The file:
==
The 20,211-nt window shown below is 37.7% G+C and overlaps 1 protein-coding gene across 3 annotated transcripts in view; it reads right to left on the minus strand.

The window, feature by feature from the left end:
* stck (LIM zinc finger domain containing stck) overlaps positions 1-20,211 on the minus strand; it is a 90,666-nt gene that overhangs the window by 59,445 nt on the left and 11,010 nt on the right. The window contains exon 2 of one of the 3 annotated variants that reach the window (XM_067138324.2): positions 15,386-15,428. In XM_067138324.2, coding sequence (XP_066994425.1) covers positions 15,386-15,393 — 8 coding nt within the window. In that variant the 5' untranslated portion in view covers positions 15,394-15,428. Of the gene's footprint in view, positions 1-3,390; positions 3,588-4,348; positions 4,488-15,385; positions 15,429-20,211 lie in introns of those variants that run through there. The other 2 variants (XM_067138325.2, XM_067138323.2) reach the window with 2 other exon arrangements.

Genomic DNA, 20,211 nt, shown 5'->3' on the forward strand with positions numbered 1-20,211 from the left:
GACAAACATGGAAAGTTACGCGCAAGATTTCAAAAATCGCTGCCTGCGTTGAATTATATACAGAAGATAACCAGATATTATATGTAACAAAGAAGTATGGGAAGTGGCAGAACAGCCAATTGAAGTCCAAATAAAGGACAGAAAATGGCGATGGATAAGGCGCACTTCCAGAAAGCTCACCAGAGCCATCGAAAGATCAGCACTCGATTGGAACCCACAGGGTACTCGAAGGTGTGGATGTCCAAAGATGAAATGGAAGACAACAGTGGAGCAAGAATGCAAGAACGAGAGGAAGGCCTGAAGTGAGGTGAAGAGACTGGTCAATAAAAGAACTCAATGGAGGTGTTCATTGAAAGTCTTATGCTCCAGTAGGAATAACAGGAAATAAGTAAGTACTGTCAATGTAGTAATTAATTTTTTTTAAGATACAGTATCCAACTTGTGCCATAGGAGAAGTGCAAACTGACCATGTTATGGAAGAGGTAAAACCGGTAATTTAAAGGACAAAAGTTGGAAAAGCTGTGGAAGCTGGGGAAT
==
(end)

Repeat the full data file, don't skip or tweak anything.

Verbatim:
The 20,211-nt window shown below is 37.7% G+C and overlaps 1 protein-coding gene across 3 annotated transcripts in view; it reads right to left on the minus strand.

The window, feature by feature from the left end:
* stck (LIM zinc finger domain containing stck) overlaps positions 1-20,211 on the minus strand; it is a 90,666-nt gene that overhangs the window by 59,445 nt on the left and 11,010 nt on the right. The window contains exon 2 of one of the 3 annotated variants that reach the window (XM_067138324.2): positions 15,386-15,428. In XM_067138324.2, coding sequence (XP_066994425.1) covers positions 15,386-15,393 — 8 coding nt within the window. In that variant the 5' untranslated portion in view covers positions 15,394-15,428. Of the gene's footprint in view, positions 1-3,390; positions 3,588-4,348; positions 4,488-15,385; positions 15,429-20,211 lie in introns of those variants that run through there. The other 2 variants (XM_067138325.2, XM_067138323.2) reach the window with 2 other exon arrangements.

Genomic DNA, 20,211 nt, shown 5'->3' on the forward strand with positions numbered 1-20,211 from the left:
GACAAACATGGAAAGTTACGCGCAAGATTTCAAAAATCGCTGCCTGCGTTGAATTATATACAGAAGATAACCAGATATTATATGTAACAAAGAAGTATGGGAAGTGGCAGAACAGCCAATTGAAGTCCAAATAAAGGACAGAAAATGGCGATGGATAAGGCGCACTTCCAGAAAGCTCACCAGAGCCATCGAAAGATCAGCACTCGATTGGAACCCACAGGGTACTCGAAGGTGTGGATGTCCAAAGATGAAATGGAAGACAACAGTGGAGCAAGAATGCAAGAACGAGAGGAAGGCCTGAAGTGAGGTGAAGAGACTGGTCAATAAAAGAACTCAATGGAGGTGTTCATTGAAAGTCTTATGCTCCAGTAGGAATAACAGGAAATAAGTAAGTACTGTCAATGTAGTAATTAATTTTTTTTAAGATACAGTATCCAACTTGTGCCATAGGAGAAGTGCAAACTGACCATGTTATGGAAGAGGTAAAACCGGTAATTTAAAGGACAAAAGTTGGAAAAGCTGTGGAAGCTGGGGAAT